Not all the gold bars held in the depository are of exactly the same composition. The mint gold bars are nearly pure gold. Bars made from melted gold coins, however, called “coin bars”, are the same composition as the original coins, which is only 90% gold. Unlike many .999 fine gold bullion coins minted in modern times for holding-purposes today, the coin alloy for pre-1933 U.S. coins, which were intended for circulation, was a much tougher and wear-resistant .900 fine alloy (balance copper) used for all U.S. gold coins since 1837. (See crown gold for further gold coin alloy history).

All of the gold in the depository, if pure, could form a cube 19.7 feet (6 m) on a side—a volume of 216 m³. In comparison, all the gold ever refined in history (an estimated 165,000 tonnes) is about 40 times greater, so the facility alone holds about 2.5% of all gold ever refined.

The United States holds more gold bullion than any other country, with about 2.39 times that of the next leading country, Germany.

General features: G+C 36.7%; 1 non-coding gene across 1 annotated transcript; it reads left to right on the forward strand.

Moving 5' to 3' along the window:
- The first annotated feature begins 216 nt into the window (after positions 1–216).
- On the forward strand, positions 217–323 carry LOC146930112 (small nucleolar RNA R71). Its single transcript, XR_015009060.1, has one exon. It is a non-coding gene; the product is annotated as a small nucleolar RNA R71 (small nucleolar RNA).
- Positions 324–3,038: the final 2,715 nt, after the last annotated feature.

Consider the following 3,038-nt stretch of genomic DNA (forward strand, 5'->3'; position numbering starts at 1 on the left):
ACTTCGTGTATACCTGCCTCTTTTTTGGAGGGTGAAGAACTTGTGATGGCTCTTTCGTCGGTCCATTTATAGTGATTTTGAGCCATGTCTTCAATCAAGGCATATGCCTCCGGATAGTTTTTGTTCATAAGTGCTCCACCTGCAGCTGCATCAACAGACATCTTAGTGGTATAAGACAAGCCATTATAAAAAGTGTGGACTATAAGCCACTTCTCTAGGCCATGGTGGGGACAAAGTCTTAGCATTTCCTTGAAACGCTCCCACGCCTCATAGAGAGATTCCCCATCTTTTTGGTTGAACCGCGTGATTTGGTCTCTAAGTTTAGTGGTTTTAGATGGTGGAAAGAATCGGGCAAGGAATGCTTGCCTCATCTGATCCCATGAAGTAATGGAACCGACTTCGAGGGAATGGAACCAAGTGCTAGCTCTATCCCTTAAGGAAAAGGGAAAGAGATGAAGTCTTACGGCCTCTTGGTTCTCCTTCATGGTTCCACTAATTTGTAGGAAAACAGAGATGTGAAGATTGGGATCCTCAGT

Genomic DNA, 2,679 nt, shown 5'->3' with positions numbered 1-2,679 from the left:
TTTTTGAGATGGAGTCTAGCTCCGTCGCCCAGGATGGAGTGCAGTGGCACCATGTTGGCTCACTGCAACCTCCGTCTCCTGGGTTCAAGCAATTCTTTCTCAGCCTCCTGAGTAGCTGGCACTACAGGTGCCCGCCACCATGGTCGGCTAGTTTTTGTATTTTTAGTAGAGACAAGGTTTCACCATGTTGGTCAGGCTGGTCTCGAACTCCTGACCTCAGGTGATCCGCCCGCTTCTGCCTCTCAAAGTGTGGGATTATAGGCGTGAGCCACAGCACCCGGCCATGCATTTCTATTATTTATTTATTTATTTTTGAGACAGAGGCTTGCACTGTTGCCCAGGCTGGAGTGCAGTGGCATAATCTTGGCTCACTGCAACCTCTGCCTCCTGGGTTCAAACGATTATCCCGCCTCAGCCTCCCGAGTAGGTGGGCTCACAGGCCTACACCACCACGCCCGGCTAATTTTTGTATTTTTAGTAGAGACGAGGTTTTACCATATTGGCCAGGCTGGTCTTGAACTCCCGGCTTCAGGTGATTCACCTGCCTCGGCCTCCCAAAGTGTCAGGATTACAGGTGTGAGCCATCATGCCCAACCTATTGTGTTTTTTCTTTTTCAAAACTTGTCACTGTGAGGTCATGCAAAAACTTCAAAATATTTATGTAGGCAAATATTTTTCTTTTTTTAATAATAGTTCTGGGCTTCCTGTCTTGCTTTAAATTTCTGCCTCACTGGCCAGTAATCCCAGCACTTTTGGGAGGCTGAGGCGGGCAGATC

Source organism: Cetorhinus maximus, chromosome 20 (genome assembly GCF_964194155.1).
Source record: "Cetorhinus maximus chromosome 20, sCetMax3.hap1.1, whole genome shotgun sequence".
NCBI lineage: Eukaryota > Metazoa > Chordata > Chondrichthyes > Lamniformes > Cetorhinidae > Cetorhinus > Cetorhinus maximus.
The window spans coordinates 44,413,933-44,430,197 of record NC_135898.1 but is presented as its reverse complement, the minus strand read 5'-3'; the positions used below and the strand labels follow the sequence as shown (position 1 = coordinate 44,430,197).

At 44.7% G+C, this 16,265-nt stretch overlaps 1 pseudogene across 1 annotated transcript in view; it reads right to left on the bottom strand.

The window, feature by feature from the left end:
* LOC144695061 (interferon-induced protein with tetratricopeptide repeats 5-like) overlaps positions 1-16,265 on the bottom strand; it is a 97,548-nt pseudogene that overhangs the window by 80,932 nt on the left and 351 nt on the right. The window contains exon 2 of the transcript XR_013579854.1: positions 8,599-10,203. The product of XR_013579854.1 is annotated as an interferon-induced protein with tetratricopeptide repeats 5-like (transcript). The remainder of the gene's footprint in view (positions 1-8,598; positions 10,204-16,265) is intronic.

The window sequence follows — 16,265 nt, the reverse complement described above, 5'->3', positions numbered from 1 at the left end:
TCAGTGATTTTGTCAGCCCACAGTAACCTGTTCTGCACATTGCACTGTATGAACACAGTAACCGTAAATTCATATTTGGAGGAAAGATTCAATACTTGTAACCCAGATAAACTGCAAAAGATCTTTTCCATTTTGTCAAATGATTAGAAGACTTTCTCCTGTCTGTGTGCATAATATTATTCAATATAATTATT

In popular culture

The bullion depository has become a symbol of an impregnable vault, leading to phrases such as “locked up tighter than Fort Knox” or “safer than Fort Knox”. Many businesses in the surrounding areas are references to the bullion depository.


  • The 1937 RKO Lee Tracy film Behind the Headlines climaxes in a plan to steal gold bars en route from Washington, D.C. to Fort Knox.
  • The 1951 Bud Abbott & Lou Costello film Comin’ Round the Mountain has the two using a treasure map to find a stash of gold. When they finally reach the gold at the end of the film, they find themselves in the middle of Fort Knox and are immediately arrested.
  • The 1951 Warner Bros. short 14 Carrot Rabbit featuring Bugs Bunny and Yosemite Sam follows a similar routine, with Sam being led away by guards at the end. Bugs is also under suspicion, but slips away on a large boat.